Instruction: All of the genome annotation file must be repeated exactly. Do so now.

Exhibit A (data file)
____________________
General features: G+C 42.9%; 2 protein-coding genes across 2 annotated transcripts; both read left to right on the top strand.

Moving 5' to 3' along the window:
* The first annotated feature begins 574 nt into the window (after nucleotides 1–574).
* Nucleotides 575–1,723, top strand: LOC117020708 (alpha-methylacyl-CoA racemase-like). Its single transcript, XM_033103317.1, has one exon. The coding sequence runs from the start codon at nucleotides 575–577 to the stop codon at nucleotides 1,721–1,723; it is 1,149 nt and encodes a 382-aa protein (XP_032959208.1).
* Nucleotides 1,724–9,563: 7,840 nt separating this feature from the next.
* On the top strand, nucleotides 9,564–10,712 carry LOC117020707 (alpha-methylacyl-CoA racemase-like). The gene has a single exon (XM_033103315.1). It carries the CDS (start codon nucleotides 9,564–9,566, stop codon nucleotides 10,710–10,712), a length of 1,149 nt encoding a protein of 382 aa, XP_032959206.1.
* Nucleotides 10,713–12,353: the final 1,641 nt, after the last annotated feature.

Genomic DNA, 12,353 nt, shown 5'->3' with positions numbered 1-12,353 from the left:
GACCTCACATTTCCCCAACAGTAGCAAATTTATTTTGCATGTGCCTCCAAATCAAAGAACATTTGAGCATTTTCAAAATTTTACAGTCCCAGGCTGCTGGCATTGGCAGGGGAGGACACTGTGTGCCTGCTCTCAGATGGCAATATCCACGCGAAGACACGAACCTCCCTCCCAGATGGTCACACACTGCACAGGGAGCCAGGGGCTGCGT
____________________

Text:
General features: G+C 42.9%; 2 protein-coding genes across 2 annotated transcripts; both read left to right on the top strand.

Moving 5' to 3' along the window:
* The first annotated feature begins 574 nt into the window (after nucleotides 1–574).
* Nucleotides 575–1,723, top strand: LOC117020708 (alpha-methylacyl-CoA racemase-like). Its single transcript, XM_033103317.1, has one exon. The coding sequence runs from the start codon at nucleotides 575–577 to the stop codon at nucleotides 1,721–1,723; it is 1,149 nt and encodes a 382-aa protein (XP_032959208.1).
* Nucleotides 1,724–9,563: 7,840 nt separating this feature from the next.
* On the top strand, nucleotides 9,564–10,712 carry LOC117020707 (alpha-methylacyl-CoA racemase-like). The gene has a single exon (XM_033103315.1). It carries the CDS (start codon nucleotides 9,564–9,566, stop codon nucleotides 10,710–10,712), a length of 1,149 nt encoding a protein of 382 aa, XP_032959206.1.
* Nucleotides 10,713–12,353: the final 1,641 nt, after the last annotated feature.

Genomic DNA, 12,353 nt, shown 5'->3' with positions numbered 1-12,353 from the left:
GACCTCACATTTCCCCAACAGTAGCAAATTTATTTTGCATGTGCCTCCAAATCAAAGAACATTTGAGCATTTTCAAAATTTTACAGTCCCAGGCTGCTGGCATTGGCAGGGGAGGACACTGTGTGCCTGCTCTCAGATGGCAATATCCACGCGAAGACACGAACCTCCCTCCCAGATGGTCACACACTGCACAGGGAGCCAGGGGCTGCGT